3 Things You Didn’t Know About Florida A&M University

3 Things You Didn’t Know About Florida A&M University

Which HBCU lives on a hill in the Sunshine State, has a legacy over 130 years old, and is orange and green all over? If Florida Agricultural and Mechanical University (FAMU) comes to mind, you really know your HBCUs! 

Tallahassee, Florida, has been lucky to be home to one of the nation’s greatest HBCUs for over 130 years. Its history is rich, its culture is vibrant, and its educational achievements are something to be celebrated. But beyond its iconic orange and green lies a story waiting to be told. FAMU has been, and remains, one of the most beloved HBCUs. But how much do you really know about “Florida's Opportunity University?” And what’s up with the snake? Look no further, because you're about to  learn about what makes the home of the Rattlers unlike any other Historically Black College or University. 

1. Origins: From Humble Beginnings to an Accredited University

Did you know that FAMU wasn’t always Florida Agricultural and Mechanical University? The school had three other names before finally landing where we are today. The story begins in October of 1887, when FAMU was founded as the State Normal College for Colored Students with just 15 students and two instructors: Thomas DeSaille Tucker, an attorney from Pensacola, Florida, and a Black abolitionist (who was also a former state legislator) named Jonathan C. Gibbs. With Tucker appointed as the first president, school was officially in session. In 1891, the college received a grant under the Second Morrill Act for agricultural and mechanical arts education in the amount of $7,500. That would have been almost $186,000 today when adjusted for inflation.The school was now Florida’s official land grant university, and the new status was accompanied by a name change. The State Normal College for Colored Students was now the State Normal and Industrial College for Colored Students. But the changes didn’t stop there. In 1905, the school experienced a change in management from the Board of Education to the Board of Control, which officially designated the college as an institution of higher education.The State Normal College for Colored Students was now Florida Agricultural and Mechanical College for Negroes (FAMC). Under the leadership of President Dr. George W. Gore (1950-1968), Florida A&M College became Florida Agricultural and Mechanical University when it was granted university status by the Florida legislature in 1953. Despite all of these changes, FAMU’s mission has always been the same: to meet the needs of the underrepresented and the underprivileged while upholding a legacy expressed in the school’s motto, “Excellence With Caring.” It is a place where students can thrive and succeed, regardless of what they have had to overcome. This is why FAMU is called “Florida’s Opportunity University”.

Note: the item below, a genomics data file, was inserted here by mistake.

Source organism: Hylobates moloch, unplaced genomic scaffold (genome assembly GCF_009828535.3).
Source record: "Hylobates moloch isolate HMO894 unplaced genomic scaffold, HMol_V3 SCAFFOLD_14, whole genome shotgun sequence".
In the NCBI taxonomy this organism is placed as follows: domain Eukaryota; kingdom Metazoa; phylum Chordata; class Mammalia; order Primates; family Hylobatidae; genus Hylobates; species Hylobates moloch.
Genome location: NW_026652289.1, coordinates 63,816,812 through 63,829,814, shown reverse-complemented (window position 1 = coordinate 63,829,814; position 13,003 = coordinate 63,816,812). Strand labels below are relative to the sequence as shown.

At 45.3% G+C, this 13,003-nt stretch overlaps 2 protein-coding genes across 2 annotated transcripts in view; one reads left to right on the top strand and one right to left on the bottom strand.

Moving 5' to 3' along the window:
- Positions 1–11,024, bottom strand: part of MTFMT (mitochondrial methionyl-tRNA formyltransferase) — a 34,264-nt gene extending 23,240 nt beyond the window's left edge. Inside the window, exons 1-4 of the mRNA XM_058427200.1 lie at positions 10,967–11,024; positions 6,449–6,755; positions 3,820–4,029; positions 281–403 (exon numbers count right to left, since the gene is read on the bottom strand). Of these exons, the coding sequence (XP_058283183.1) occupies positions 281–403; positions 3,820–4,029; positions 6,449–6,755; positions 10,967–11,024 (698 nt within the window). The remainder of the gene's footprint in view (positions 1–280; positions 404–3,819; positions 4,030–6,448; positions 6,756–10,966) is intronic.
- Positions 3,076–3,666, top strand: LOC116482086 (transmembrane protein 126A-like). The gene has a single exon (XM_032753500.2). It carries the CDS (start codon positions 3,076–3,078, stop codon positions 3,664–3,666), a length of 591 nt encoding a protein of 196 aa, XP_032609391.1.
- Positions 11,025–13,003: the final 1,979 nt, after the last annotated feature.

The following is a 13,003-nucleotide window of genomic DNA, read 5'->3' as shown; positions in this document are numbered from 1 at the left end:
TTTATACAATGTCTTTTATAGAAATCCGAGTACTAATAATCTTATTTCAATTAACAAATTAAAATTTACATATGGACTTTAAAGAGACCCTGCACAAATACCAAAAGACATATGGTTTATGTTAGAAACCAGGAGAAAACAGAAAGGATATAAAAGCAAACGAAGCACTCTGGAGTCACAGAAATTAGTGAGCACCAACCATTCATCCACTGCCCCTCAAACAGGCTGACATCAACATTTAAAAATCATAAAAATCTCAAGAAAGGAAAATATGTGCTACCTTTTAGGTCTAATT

2. Symbolism in Color: The Meaning Behind the Orange and Green